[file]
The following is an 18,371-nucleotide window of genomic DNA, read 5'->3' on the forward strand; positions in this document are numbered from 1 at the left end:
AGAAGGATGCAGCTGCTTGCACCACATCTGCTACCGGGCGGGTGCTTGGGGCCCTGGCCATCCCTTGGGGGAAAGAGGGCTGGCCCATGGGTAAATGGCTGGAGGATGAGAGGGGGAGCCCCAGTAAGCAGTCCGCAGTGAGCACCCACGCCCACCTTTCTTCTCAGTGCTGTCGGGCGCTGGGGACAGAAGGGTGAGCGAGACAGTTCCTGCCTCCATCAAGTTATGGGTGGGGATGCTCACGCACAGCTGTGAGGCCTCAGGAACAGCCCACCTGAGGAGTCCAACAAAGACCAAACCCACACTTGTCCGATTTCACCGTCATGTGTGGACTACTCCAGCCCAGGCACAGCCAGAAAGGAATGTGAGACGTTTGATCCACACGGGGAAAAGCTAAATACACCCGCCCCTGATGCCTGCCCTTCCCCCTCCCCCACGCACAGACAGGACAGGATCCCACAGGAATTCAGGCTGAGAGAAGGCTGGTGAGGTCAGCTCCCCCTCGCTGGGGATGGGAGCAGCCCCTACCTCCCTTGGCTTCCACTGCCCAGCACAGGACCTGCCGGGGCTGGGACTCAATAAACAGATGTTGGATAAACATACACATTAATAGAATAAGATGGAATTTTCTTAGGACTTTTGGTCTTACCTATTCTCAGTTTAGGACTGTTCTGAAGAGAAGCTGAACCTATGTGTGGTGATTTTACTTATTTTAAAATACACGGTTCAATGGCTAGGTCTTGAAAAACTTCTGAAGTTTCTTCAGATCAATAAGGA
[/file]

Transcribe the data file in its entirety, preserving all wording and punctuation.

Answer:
The following is an 18,371-nucleotide window of genomic DNA, read 5'->3' on the forward strand; positions in this document are numbered from 1 at the left end:
AGAAGGATGCAGCTGCTTGCACCACATCTGCTACCGGGCGGGTGCTTGGGGCCCTGGCCATCCCTTGGGGGAAAGAGGGCTGGCCCATGGGTAAATGGCTGGAGGATGAGAGGGGGAGCCCCAGTAAGCAGTCCGCAGTGAGCACCCACGCCCACCTTTCTTCTCAGTGCTGTCGGGCGCTGGGGACAGAAGGGTGAGCGAGACAGTTCCTGCCTCCATCAAGTTATGGGTGGGGATGCTCACGCACAGCTGTGAGGCCTCAGGAACAGCCCACCTGAGGAGTCCAACAAAGACCAAACCCACACTTGTCCGATTTCACCGTCATGTGTGGACTACTCCAGCCCAGGCACAGCCAGAAAGGAATGTGAGACGTTTGATCCACACGGGGAAAAGCTAAATACACCCGCCCCTGATGCCTGCCCTTCCCCCTCCCCCACGCACAGACAGGACAGGATCCCACAGGAATTCAGGCTGAGAGAAGGCTGGTGAGGTCAGCTCCCCCTCGCTGGGGATGGGAGCAGCCCCTACCTCCCTTGGCTTCCACTGCCCAGCACAGGACCTGCCGGGGCTGGGACTCAATAAACAGATGTTGGATAAACATACACATTAATAGAATAAGATGGAATTTTCTTAGGACTTTTGGTCTTACCTATTCTCAGTTTAGGACTGTTCTGAAGAGAAGCTGAACCTATGTGTGGTGATTTTACTTATTTTAAAATACACGGTTCAATGGCTAGGTCTTGAAAAACTTCTGAAGTTTCTTCAGATCAATAAGGA